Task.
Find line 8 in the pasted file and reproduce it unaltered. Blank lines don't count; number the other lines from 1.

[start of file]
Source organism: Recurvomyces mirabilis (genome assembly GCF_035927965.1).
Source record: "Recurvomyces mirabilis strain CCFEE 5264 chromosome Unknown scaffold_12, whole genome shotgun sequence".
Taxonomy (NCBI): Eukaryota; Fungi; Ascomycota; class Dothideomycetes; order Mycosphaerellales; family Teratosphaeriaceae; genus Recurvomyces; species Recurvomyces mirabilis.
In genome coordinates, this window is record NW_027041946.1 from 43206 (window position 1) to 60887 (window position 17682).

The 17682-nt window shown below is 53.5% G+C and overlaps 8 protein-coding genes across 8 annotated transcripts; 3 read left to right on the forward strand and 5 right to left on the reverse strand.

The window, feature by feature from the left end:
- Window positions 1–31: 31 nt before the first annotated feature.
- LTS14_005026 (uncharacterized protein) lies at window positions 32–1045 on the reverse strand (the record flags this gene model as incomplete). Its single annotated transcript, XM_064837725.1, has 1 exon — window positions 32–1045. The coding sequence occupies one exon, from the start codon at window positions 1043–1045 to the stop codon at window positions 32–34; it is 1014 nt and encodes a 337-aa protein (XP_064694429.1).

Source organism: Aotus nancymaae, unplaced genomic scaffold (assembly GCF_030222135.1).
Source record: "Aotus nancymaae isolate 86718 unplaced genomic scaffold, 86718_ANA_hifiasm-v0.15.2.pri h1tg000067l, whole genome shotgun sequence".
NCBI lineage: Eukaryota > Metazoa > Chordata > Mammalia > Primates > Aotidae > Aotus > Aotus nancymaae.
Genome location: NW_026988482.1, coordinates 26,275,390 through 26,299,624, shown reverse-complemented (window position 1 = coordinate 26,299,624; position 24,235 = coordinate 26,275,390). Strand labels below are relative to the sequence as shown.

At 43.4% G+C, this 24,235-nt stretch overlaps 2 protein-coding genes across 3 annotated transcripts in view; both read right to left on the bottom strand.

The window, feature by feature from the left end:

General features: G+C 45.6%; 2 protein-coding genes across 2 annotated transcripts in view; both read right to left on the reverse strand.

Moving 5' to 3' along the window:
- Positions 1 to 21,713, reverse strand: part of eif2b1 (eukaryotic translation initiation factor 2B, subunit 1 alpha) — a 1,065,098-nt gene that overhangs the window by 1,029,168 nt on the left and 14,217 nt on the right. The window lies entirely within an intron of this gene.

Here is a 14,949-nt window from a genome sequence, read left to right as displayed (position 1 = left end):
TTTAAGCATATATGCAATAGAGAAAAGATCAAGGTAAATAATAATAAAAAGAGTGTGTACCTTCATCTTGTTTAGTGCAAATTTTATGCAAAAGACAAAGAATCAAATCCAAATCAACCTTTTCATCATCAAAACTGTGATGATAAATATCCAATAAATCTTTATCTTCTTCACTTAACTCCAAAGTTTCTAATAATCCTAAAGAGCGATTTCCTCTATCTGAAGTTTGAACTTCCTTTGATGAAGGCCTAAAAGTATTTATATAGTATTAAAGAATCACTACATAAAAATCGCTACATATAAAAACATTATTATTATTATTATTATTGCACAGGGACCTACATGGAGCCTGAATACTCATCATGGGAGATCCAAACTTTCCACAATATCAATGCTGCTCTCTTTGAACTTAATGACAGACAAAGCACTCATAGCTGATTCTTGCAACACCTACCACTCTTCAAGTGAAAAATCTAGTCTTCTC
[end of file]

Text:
- LTS14_005026 (uncharacterized protein) lies at window positions 32–1045 on the reverse strand (the record flags this gene model as incomplete). Its single annotated transcript, XM_064837725.1, has 1 exon — window positions 32–1045. The coding sequence occupies one exon, from the start codon at window positions 1043–1045 to the stop codon at window positions 32–34; it is 1014 nt and encodes a 337-aa protein (XP_064694429.1).